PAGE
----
Religious experiments in colonial Calcutta: modern Hinduism and bhakti among the Indian middle class
Colonialism and neocolonialism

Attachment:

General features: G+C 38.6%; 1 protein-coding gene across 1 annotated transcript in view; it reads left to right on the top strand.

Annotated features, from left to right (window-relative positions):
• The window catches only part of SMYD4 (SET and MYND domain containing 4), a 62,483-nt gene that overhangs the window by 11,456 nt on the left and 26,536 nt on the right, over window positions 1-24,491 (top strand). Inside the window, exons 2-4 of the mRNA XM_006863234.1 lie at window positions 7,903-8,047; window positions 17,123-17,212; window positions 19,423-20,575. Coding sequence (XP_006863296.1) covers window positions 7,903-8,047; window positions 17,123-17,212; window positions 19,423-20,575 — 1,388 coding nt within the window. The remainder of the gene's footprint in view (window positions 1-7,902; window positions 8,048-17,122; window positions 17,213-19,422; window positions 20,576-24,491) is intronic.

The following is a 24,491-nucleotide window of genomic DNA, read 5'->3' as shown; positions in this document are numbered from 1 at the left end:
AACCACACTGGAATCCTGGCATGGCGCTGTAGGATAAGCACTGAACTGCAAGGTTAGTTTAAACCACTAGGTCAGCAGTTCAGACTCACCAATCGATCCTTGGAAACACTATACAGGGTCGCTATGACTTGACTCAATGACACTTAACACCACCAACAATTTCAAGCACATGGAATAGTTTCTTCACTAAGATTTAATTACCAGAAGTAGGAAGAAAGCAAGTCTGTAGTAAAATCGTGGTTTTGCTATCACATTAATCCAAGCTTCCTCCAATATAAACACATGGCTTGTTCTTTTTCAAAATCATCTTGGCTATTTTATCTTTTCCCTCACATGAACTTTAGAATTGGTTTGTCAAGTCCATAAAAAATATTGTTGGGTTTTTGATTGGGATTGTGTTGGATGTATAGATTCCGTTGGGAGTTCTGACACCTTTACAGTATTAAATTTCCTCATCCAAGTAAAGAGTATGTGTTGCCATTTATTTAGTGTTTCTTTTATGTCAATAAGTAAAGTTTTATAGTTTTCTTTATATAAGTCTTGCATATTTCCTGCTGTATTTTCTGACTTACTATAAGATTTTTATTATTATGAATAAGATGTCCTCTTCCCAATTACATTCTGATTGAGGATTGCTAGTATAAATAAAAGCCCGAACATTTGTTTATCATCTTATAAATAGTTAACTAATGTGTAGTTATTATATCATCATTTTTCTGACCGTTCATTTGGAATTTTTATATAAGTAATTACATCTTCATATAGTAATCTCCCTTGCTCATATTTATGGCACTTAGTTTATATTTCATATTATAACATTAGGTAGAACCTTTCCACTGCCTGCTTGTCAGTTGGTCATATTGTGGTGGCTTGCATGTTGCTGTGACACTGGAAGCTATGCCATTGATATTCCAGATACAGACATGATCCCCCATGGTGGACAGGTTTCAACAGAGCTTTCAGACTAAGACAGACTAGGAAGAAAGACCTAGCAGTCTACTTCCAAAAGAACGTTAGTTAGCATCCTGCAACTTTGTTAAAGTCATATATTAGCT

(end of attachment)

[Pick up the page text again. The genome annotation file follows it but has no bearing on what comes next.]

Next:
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AbstractAny discussion of India from the point of view of the West must deal with the problem posed by the colonial past and the ways in which India was colonized, interpreted and constructed to fit into an imperialist agenda. The terms ‘Hinduism’ and ‘religion’, for example, are themselves quite problematic, since they are born of Western and Judeo-Christian thought, and may not reflect the complexity and diversity of Indic traditions well enough. A translation and transmission of terms and concepts from one cultural domain to another is required, but it is bound to be merely tentative and approximate, since a comprehension of the full meaning of words and concepts related to Indic religions presupposes an extensive grounding in the rich religious thought of India. Bhaktisiddhānta lived on the border between the nineteenth and the twentieth century, between the black and the white towns of Calcutta, between India and the West, and between two world wars. His effort to search for and apply bhakti to the social, political and cultural crises of his time is important for grasping the vitality and dynamism of Indic religions in our time. It is also important for appreciating the struggle carried out by a growing Indian and Hindu middle class to bridge the gaps between East and West, and on the basis of indigenous culture produce new ideas for reciprocal co-operation, which in the case of Bhaktisiddhānta were related to the idea and practice of bhakti.